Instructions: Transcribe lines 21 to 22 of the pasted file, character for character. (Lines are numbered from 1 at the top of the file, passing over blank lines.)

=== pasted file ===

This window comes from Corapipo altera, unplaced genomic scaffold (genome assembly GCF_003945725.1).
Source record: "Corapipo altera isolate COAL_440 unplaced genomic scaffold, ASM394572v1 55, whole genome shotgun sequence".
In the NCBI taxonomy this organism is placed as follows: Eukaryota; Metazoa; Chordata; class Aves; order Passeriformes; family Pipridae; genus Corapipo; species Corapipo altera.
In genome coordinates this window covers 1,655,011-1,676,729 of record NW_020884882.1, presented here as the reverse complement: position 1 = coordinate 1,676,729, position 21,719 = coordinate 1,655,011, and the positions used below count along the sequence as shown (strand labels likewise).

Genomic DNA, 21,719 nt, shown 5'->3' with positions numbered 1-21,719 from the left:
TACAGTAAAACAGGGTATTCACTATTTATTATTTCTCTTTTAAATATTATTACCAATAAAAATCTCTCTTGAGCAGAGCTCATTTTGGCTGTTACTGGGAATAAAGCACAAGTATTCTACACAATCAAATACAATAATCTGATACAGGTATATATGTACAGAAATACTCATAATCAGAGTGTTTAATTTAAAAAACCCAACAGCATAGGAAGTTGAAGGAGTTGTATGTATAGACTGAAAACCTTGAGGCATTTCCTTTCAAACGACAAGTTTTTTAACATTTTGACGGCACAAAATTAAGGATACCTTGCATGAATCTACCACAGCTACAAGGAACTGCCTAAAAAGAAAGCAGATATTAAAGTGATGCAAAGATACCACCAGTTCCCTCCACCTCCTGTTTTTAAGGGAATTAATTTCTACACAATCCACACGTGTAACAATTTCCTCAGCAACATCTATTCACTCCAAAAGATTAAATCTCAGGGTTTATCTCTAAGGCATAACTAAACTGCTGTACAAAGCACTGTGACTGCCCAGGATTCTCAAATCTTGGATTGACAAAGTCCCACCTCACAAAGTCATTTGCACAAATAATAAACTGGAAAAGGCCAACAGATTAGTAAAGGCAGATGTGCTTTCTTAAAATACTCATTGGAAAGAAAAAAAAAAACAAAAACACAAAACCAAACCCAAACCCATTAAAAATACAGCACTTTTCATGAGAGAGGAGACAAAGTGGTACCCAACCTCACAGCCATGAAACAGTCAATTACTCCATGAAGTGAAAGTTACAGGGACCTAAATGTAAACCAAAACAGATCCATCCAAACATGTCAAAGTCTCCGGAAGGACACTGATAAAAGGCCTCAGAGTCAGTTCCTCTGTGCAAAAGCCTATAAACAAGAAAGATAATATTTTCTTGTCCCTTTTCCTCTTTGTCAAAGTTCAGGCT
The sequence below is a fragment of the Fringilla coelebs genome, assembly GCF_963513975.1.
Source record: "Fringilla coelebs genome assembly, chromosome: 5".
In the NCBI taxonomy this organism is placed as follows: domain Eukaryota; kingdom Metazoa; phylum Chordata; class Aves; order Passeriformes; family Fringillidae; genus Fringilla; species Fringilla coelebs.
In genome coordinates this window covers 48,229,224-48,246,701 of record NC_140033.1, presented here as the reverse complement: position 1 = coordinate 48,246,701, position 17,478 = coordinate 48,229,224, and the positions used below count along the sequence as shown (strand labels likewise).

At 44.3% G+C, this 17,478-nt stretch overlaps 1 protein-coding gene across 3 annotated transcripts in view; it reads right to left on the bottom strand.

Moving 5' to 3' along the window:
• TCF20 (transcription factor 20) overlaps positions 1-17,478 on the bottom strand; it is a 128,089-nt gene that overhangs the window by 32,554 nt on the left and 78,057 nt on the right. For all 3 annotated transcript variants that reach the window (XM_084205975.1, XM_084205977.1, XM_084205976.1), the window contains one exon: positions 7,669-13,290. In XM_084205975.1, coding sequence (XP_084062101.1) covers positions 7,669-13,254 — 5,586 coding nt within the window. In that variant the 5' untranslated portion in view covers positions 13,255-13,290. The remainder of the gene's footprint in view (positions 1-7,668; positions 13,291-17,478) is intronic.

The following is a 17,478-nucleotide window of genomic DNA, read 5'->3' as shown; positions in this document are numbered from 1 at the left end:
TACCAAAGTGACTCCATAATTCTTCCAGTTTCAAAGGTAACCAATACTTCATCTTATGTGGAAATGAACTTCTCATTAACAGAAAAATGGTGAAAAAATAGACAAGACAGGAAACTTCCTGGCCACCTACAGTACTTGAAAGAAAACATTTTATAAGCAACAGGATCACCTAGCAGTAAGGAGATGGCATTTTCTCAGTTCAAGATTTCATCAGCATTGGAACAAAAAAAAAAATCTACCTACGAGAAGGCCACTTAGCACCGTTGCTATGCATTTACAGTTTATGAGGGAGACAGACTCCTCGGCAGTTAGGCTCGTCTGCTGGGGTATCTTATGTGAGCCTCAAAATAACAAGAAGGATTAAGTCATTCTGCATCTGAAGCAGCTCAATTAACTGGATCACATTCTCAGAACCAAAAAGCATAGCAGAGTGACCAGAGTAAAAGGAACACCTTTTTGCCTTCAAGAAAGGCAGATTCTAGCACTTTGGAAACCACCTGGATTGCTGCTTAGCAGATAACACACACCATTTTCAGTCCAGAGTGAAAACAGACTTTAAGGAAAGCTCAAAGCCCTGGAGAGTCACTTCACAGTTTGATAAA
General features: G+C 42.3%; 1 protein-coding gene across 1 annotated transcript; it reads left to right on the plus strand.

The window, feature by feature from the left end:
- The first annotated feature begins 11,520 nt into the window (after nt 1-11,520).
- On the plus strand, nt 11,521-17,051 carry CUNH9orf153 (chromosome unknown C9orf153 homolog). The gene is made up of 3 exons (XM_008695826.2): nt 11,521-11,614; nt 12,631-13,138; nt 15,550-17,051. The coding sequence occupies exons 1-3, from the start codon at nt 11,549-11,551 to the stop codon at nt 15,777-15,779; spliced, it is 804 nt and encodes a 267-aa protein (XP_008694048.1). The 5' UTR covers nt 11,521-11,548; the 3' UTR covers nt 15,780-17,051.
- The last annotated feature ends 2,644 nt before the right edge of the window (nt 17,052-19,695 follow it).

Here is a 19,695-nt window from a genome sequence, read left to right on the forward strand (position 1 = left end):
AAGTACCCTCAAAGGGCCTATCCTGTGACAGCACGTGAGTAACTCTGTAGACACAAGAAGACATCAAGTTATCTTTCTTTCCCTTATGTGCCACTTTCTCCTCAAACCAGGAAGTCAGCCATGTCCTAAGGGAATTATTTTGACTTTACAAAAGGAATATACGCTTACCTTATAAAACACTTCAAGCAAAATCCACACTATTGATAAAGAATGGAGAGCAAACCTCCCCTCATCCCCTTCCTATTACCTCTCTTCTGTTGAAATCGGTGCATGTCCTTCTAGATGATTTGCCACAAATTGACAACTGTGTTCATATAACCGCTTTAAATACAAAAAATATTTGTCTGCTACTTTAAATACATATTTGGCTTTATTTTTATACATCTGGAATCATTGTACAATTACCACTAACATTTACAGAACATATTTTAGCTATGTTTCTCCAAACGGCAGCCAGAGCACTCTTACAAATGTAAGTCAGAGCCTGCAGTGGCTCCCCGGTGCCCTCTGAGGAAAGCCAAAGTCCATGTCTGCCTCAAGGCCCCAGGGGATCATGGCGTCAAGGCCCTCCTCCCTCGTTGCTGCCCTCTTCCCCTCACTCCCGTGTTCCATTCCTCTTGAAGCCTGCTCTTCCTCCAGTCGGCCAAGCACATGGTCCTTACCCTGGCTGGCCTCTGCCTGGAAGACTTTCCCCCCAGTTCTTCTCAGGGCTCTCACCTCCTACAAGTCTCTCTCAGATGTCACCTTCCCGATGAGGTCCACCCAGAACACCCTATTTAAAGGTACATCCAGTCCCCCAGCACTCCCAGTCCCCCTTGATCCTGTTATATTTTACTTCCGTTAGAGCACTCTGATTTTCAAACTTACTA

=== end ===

Here is a 19,695-nt window from a genome sequence, read left to right on the forward strand (position 1 = left end):
AAGTACCCTCAAAGGGCCTATCCTGTGACAGCACGTGAGTAACTCTGTAGACACAAGAAGACATCAAGTTATCTTTCTTTCCCTTATGTGCCACTTTCTCCTCAAACCAGGAAGTCAGCCATGTCCTAAGGGAATTATTTTGACTTTACAAAAGGAATATACGCTTACCTTATAAAACACTTCAAGCAAAATCCACACTATTGATAAAGAATGGAGAGCAAACCTCCCCTCATCCCCTTCCTATTACCTCTCTTCTGTTGAAATCGGTGCATGTCCTTCTAGATGATTTGCCACAAATTGACAACTGTGTTCATATAACCGCTTTAAATACAAAAAATATTTGTCTGCTACTTTAAATACATATTTGGCTTTATTTTTATACATCTGGAATCATTGTACAATTACCACTAACATTTACAGAACATATTTTAGCTATGTTTCTCCAAACGGCAGCCAGAGCACTCTTACAAATGTAAGTCAGAGCCTGCAGTGGCTCCCCGGTGCCCTCTGAGGAAAGCCAAAGTCCATGTCTGCCTCAAGGCCCCAGGGGATCATGGCGTCAAGGCCCTCCTCCCTCGTTGCTGCCCTCTTCCCCTCACTCCCGTGTTCCATTCCTCTTGAAGCCTGCTCTTCCTCCAGTCGGCCAAGCACATGGTCCTTACCCTGGCTGGCCTCTGCCTGGAAGACTTTCCCCCCAGTTCTTCTCAGGGCTCTCACCTCCTACAAGTCTCTCTCAGATGTCACCTTCCCGATGAGGTCCACCCAGAACACCCTATTTAAAGGTACATCCAGTCCCCCAGCACTCCCAGTCCCCCTTGATCCTGTTATATTTTACTTCCGTTAGAGCACTCTGATTTTCAAACTTACTA